Image of three young men holding large orange novelty check for taking out first prize in Solar Hackathon competition.
One of our Solar Hackathon teams stayed up all night thinking about the sun … and then it dawned on them!
This is just one of the many bright puns that went down at our recent Solar Hackathon at our Energy Centre in Newcastle. We invited cutting-edge software developers, designers and bright business minds to help promote solar energy in Australia and around the world.
But hold up, what exactly is a hackathon? A hackathon event is where computer programmers, software developers, designers and project managers come together to collaborate on a particular software project. In most cases hackathons are either intended to educate or create usable software.
For this hackathon, we gave each team a list of seven different solar tech-related challenges and asked them to tackle just one – these challenges ranged from identifying a low-cost cleaning solution for large numbers of tightly packed solar PV systems to heliostats; to creating a creative marketing campaign to increase public awareness of the benefits of solar energy. Hackers had less than a day to come up with a solution to their chosen challenge. The team then had to pitch their ideas to a prestigious judging panel – and the solutions created were phenomenal to say the least!
Some of the winning and cutting-edge solutions created included incentivising smarter energy use through a competitive platform, a decentralised electricity market for developing countries, and funding for large solar schemes through smaller investors.
Panel of judges sitting watching pitches.
The bright-minded hackers were fearless in their approach and tackled some of the biggest challenges we face for a better integrated energy future, including how this will impact everyday Australians, and industry. Some of the key considerations in producing the successful submissions included cost benefits, capturing quality energy data and managing the country’s current energy assets.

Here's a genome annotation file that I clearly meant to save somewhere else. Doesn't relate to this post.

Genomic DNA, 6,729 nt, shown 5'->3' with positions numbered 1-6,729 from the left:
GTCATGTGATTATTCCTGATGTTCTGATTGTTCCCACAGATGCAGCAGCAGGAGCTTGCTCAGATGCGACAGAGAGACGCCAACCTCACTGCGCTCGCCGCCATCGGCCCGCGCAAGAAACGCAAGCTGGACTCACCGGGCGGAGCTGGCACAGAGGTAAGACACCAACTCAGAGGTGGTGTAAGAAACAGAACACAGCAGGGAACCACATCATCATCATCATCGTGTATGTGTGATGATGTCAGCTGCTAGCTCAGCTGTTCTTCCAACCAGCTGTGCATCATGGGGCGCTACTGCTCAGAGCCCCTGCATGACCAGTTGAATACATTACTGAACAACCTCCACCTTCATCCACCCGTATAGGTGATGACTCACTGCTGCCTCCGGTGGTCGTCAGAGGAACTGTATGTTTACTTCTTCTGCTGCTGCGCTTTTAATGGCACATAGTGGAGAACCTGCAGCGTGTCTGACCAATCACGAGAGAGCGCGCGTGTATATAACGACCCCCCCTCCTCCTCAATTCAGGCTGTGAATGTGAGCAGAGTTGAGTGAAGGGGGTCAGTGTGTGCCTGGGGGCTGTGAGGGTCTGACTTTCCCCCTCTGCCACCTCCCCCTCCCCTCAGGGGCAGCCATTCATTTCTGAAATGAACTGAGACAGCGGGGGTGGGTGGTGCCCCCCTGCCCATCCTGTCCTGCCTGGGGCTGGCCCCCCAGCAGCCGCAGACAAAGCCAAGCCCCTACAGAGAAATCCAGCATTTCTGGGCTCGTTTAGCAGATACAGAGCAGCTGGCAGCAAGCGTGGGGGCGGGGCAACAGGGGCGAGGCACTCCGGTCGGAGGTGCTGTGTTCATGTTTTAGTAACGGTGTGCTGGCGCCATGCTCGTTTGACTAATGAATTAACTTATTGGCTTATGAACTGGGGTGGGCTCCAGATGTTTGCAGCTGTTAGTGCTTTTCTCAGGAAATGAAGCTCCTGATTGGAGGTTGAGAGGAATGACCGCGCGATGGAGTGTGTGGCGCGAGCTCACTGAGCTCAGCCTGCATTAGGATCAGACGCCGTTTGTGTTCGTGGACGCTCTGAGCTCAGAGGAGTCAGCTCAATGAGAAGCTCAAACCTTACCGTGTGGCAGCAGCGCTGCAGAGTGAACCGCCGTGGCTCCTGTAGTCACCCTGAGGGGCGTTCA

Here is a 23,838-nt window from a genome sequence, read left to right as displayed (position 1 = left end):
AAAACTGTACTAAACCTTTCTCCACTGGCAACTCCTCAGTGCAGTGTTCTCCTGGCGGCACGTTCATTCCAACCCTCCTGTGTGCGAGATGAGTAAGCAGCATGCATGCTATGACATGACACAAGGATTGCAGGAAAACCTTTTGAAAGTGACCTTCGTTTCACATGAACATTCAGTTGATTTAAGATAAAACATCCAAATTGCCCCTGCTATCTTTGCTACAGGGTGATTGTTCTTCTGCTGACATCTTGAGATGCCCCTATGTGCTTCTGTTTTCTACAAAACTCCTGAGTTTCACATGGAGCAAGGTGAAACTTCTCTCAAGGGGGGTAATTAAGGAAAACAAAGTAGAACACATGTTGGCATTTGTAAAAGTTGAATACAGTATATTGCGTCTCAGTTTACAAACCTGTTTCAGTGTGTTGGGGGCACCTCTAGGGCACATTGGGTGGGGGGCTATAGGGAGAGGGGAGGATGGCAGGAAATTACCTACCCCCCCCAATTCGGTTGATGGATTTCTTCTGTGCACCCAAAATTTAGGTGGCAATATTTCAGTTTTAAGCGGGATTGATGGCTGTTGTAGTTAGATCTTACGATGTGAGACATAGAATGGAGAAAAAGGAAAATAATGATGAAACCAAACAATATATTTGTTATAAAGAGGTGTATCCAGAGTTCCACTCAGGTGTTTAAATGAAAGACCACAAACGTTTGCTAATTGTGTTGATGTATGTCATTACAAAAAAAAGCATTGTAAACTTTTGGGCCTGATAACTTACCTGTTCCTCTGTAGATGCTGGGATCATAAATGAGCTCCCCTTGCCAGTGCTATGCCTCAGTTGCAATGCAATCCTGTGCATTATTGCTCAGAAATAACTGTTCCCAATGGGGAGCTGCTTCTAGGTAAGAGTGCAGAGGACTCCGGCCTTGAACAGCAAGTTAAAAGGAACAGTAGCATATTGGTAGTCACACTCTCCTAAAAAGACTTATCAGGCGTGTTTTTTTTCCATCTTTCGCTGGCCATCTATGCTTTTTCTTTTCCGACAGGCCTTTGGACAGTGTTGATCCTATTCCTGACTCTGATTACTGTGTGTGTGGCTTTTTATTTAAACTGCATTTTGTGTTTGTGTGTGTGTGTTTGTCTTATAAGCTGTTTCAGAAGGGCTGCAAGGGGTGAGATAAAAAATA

Solar heliostats sitting in sun.
The aim of the hackathon was to nurture thinkers of the future and to make real change in the energy sector. This could include consideration for our ON Program, or working with some of our partners, including Eighteen04, an incubator and clean-tech co-working space. As Dr Glenn Platt, our Energy Research Director said in his closing statement, “I believe we really can change the world and how we use energy, so let’s get out there and do it!”
Young team of competitors sitting at table with laptops.
Take Charge took out first prize for creating an engaging online tool to help consumers better understand their energy behaviour and participate in demand-side management. The online community platform ranks and educates the everyday Australian on how much and when they are using their energy, leveraging people’s competitive nature to encourage energy saving and the maximisation of solar usage. Sounds like a winner to us!
The team of three students, Daniel Tam, Darcy Small and Joseph Harris, have a background as PV engineers so were excited to attend the hackathon to ‘build things and to innovate’. Other hackers’ backgrounds ranged from business development in the energy industry, an electrician working for the railways, to software developers, researchers and entrepreneurs.
All of the inspiring action took place at our Energy Centre in Newcastle, with our solar research fields featuring our PV solar field and our Concentrating Solar Thermal Power field setting the scene, including 600 heliostat mirrors shining happily in the sun.
Hackathon fever may be over, but the conversation doesn’t stop here. The solutions have the potential for real impact for the everyday energy user, and our aim is to transform the ideas created at the hackathon into real and successful business opportunities.
The full list of winners and submissions can be viewed here.
UPDATE: And here’s a great video we put together from the day!
Prizes were kindly donated by our generous sponsors – Enphase Energy, HCB Solar & SunPower, Shinbone Networks, Eighteen04 and the Clean Energy Council.